x Abu Dhabi, UAETuesday 25 July 2017

Iron wheels to roll throughout Gulf

GCC states are considering setting up a joint company to build a railway costing more than US$14 billion.

MUSCAT // GCC states are considering setting up a joint company to build a railway costing more than US$14 billion (Dh51.4bn) linking the six oil producers. The 1,940-km railway would connect Saudi Arabia, Bahrain, Kuwait, Oman, Qatar and the UAE, each of which would contribute a share of the start-up capital, the GCC said in a feasibility study. "It is proposed that the ownership and funding of the GCC railway be through a jointly owned railway company," read the study, which was due to be presented to Gulf finance ministers and foreign ministers at a meeting yesterday.

"The contribution of each member state to the overall project would be represented through their shareholding in the company," read the document. Diesel-powered trains operating at speeds of up to 200 kph would carry passengers and freight between the six countries, which are in the process of forming a regional economic bloc, including a common market, customs union and single currency. "The project will support other initiatives within the GCC member states towards customs and monetary union and trade facilitation," the document said.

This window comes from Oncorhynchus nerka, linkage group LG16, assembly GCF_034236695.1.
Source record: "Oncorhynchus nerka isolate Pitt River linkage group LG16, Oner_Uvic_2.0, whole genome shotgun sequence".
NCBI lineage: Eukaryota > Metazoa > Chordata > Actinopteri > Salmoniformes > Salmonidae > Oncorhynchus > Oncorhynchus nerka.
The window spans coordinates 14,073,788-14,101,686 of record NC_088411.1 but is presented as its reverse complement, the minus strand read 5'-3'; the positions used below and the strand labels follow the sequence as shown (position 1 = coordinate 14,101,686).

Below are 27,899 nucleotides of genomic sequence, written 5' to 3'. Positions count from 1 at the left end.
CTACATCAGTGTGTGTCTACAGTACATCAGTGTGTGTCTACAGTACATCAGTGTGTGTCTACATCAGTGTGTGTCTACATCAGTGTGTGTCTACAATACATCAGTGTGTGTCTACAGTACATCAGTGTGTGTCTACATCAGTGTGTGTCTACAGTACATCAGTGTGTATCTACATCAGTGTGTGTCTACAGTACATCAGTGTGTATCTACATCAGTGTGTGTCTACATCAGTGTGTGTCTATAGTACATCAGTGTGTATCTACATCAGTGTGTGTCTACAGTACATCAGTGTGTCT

"The project appears likely to be economically justified, with the economic rate of return of 13.5 per cent." Construction of the railway, which is envisaged to be operational by 2016, would cost around $11.2bn, with an additional $3.1bn in land costs, the study, which was concluded this month, showed. Shareholding in the Gulf railway company could be based on the construction cost in each member state. The World Bank advised on the study.

"By providing a new transport mode, it will provide improved logistics and lower transport costs." The study added that Gulf states would be required to contribute an additional $110 million a year up to 2045 for infrastructure. States in the world's biggest oil-exporting region have been booming on six years of high oil prices, which allowed them to funnel billions of dollars into infrastructure, industry and real estate.

The rapid tumble of oil prices below $50 a barrel is threatening to choke this boom and could force Gulf states to curtail spending. Gulf ministers are meeting this week to prepare the agenda for next month's Gulf leaders summit, scheduled for Dec 29-30. * Reuters